IMR Press / CEOG / Volume 46 / Issue 4 / DOI: 10.12891/ceog4749.2019

Clinical and Experimental Obstetrics & Gynecology (CEOG) is published by IMR Press from Volume 47 Issue 1 (2020). Previous articles were published by another publisher on a subscription basis, and they are hosted by IMR Press on as a courtesy and upon agreement with S.O.G.

Open Access Original Research
An observational study on diagnosis and management of adnexal masses in pregnancy
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1 Department of Obstetrics and Gynaecology, Lokmanya Tilak Municipal Medical College, Sion, Mumbai, India
*Correspondence: (N. CHAVAN)
Clin. Exp. Obstet. Gynecol. 2019, 46(4), 583–586;
Published: 10 August 2019

Background: Adnexal masses are seen in 1 in 80 to 1 in 8,000 pregnancies. However, with an increased use of ultrasonography in pregnancy, there is a significant rise in the incidence of adnexal masses in pregnancy. Objective: The study was undertaken to analyse the incidence, histological types, complications, and management of adnexal masses in pregnancy. Materials and Methods: This is an observational study of 44 cases of adnexal masses in pregnancy, performed in the Department of Obstetrics and Gynaecology LTMMC and LTMGH, Mumbai, a tertiary reference centre, during the years 2014 to 2016. Results: The incidence of adnexal masses in pregnancy was 0.2% in this study with dermoid and mucinous cyst adenoma being the most common histological types. Torsion was the most common complication seen in the study. Only 11 (25%) cases were managed conservatively. Thirty-one cases underwent exploratory laparotomy and two were managed laparoscopically. There was no significant detrimental effect on pregnancy as 79.5% of pregnancies continued until term without any complications. Conclusion: Adnexal masses in pregnancy can be effectively managed in pregnancy. Both laparotomy and laparoscopy are safe, if used judiciously.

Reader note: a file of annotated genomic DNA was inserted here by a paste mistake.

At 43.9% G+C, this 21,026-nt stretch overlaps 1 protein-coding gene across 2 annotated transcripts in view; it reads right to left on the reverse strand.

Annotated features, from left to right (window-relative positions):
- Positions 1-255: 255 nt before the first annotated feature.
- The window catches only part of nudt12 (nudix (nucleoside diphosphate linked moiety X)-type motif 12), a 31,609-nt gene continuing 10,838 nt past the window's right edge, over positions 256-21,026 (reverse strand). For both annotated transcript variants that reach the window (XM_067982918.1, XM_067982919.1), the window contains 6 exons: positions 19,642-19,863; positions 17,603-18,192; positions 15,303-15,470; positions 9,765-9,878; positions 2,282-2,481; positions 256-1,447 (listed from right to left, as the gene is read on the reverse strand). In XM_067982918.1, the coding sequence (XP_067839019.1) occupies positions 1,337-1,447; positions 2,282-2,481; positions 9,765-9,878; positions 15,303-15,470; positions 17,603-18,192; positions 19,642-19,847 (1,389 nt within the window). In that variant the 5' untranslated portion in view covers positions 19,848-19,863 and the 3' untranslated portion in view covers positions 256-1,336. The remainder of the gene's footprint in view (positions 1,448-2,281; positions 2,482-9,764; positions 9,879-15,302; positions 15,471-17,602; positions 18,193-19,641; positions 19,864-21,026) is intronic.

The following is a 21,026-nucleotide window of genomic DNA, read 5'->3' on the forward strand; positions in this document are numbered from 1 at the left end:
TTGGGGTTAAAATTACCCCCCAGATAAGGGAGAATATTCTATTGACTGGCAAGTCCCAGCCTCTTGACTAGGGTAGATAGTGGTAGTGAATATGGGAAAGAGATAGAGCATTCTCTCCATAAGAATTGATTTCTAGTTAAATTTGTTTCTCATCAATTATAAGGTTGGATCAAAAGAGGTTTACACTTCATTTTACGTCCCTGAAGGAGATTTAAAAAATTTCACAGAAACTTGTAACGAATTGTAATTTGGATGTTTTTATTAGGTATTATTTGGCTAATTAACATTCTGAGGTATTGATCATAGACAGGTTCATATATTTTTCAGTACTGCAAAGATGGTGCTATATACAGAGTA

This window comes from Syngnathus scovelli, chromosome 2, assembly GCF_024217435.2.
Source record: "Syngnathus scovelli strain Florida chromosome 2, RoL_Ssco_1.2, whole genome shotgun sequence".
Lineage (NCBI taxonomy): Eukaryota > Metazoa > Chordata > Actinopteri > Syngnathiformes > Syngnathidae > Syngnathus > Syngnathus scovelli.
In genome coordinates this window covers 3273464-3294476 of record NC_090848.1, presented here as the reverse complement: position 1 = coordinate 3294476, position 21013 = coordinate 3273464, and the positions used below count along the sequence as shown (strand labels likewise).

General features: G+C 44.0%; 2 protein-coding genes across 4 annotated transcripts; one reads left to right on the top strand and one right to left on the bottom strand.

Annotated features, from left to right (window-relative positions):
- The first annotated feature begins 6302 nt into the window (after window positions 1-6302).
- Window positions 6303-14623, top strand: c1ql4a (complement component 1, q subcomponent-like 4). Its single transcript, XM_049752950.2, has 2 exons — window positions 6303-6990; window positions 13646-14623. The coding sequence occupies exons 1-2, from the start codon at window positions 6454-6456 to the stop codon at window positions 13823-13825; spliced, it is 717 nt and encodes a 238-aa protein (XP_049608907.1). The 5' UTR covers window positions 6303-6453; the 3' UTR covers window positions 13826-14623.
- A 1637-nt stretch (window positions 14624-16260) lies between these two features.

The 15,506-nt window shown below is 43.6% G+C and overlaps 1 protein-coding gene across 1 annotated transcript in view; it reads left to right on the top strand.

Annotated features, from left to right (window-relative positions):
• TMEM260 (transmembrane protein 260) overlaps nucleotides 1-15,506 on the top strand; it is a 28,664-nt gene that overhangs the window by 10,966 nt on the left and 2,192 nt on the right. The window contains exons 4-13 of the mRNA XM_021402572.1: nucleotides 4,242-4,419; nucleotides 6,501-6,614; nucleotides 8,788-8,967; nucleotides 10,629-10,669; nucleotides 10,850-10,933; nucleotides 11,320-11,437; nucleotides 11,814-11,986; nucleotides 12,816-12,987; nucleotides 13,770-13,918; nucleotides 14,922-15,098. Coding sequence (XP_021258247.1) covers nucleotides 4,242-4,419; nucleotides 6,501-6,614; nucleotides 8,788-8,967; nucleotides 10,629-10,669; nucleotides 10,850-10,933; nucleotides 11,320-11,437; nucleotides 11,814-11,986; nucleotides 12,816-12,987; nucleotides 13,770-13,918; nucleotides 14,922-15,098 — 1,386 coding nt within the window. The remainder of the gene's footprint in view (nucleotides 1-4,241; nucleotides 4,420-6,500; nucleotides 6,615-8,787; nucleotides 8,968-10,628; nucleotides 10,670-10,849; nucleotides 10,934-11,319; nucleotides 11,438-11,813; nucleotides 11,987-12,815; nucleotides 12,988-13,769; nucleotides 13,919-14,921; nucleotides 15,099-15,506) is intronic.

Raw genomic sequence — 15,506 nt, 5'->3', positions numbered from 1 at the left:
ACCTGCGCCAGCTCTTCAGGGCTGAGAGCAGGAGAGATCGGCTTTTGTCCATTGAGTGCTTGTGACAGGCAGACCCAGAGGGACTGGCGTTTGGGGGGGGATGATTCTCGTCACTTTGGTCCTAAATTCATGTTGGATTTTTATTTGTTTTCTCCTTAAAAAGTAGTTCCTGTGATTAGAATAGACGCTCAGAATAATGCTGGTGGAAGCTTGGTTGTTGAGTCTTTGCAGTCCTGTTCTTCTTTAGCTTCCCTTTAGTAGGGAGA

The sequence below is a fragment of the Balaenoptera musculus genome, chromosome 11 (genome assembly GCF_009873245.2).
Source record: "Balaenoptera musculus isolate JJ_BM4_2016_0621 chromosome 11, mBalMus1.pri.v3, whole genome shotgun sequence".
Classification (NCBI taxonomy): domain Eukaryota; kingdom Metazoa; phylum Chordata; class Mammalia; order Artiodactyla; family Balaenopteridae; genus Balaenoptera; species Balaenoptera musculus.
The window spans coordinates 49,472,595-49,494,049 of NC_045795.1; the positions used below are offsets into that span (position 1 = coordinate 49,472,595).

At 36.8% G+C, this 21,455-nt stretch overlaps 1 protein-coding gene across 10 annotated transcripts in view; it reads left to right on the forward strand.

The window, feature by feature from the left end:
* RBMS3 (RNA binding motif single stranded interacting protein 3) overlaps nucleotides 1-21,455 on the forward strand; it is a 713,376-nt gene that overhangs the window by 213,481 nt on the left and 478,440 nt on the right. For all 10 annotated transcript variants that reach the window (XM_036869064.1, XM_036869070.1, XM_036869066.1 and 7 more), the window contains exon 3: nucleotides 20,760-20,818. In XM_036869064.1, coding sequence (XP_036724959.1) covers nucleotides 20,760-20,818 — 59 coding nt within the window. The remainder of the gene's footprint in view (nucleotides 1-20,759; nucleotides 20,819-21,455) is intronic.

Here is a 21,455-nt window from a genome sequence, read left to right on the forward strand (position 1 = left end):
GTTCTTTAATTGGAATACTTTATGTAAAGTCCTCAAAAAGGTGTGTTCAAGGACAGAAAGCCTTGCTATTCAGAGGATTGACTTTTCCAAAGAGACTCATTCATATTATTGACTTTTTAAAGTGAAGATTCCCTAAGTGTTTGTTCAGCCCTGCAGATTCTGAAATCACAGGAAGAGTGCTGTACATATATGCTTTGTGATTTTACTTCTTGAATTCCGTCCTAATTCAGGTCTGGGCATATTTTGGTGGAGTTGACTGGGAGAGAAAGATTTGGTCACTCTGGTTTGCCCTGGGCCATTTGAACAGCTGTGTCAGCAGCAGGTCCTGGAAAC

Adnexal mass
Laparoscopy in pregnancy
Tumour markers
Figure 1.
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